Safeguarding patient health information has always remained one of the top priorities for healthcare. To further this interest, federal advisors have spelled out revisions to the HIPAA Accounting of Disclosures Rule. The Health IT Policy Committee has endorsed the recommendations put forth by its Privacy and Security Tiger Team in its meeting held on December 4th. The advisory committee has laid out guidelines for disclosing access to patients’ electronic health records (EHR), and the Department of Health and Human Services (HHS) has to make several revisions in its long-delayed plan to revamp the rule. The guidelines include:
Taking an Incremental Approach – This would mean conducting tests to prove that healthcare providers can comply with the updated requirements of the rule. This can help determine how transparency of data disclosures can be ensured without overburdening healthcare organizations. Approaching this in a structured fashion and pursuing an implementation method that would be feasible from the perspectives of policy and technology would prove helpful. The HIT Policy Committee urges HHS to take a focused approach that gives priority to quality over quantity, where the scope of disclosures and related details reported to patients contains information that is useful to them while not overwhelming them or putting undue burden on providers.
Focusing on Disclosure of Records to Those Outside the Entity – Providing patients with a report of disclosures made to parties outside of the healthcare entity, should be the first step in taking an incremental approach. So HHS should follow a method wherein disclosure reports are triggered whenever an entity transfers control of information to an external party. While the current HIPAA Privacy Rule requires covered entities to make available, an account of information disclosures of individual Patient Health Information (PHI), on paper or in electronic form, upon request, the HITECH Act calls for revising the disclosure requirement to include those disclosures made for healthcare payment, treatment, or operations made using an EHR.
Scaling Back Plans for Providing Detailed Access Reports – OCR’s notice in May 2011 for carrying out the HITECH Act requisite for revising the disclosure requirements, also included a controversial provision necessitating that, upon a patient’s request, an ‘access report’ should list out everyone, including internal users who have viewed their information. As per this requirement, patients have to be provided details of the date and time of access, name of the person/entity accessing the information, and the action performed, such as creation, modification, or deletion. However, the HIT Policy Committee has now endorsed scaling back on these reports, allowing patients to suspect inappropriate access to their health information and requesting for an investigation inside the entity that controls the information. These recommendations were crafted over several months based on public and industry feedback about the original rule revision that was proposed.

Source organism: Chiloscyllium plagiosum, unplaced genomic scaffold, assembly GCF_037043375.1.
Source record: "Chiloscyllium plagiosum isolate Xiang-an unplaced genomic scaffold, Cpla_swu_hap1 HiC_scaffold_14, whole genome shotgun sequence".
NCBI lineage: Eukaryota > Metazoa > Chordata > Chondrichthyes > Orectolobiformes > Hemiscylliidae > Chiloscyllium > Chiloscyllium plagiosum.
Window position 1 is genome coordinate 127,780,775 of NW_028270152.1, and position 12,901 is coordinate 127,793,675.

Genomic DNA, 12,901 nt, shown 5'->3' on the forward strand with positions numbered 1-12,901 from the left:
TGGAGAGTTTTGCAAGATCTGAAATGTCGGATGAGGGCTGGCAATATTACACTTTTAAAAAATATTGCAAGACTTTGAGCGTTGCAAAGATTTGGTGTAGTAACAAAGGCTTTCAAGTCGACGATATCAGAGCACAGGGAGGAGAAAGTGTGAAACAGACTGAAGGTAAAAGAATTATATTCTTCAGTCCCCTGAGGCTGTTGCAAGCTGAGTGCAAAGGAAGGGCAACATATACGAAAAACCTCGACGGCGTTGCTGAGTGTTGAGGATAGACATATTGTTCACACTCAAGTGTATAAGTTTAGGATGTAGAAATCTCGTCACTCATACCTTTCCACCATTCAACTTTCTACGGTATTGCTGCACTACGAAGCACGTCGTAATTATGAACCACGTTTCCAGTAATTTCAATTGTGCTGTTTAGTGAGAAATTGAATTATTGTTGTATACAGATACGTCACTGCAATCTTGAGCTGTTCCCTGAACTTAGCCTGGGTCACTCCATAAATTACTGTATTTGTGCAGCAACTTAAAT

Conducting Technology Pilots – To enable covered entities to conduct investigations of inappropriate access, the HIT Policy committee recommends the addition of the two following implementation specifications to the existing audit control standard in the HIPAA rule: 1. Addressable audit controls must record PHI access activities to the granularity of the individual user and the individual whose PHI is accessed; and 2. Information recorded by the audit controls must be sufficient to support the information system activity review required by the HIPAA Security Rule and the investigation of potential inappropriate access to PHI.
As soon as the pilots are completed, OCR will resume work on a revised rule taking the recommendations and pilot findings into account. However, safeguarding PHI is not just about being transparent in disclosing details of access to patients. It has to begin with ensuring comprehensive security, improving risk assessment capabilities, and building an efficient system of information access management, for which, Aegify Security Posture Management and Aegify SecureGRC can come in handy. These solutions can prove valuable in preventing breaches due to inappropriate access to PHI and other such HIPAA violations.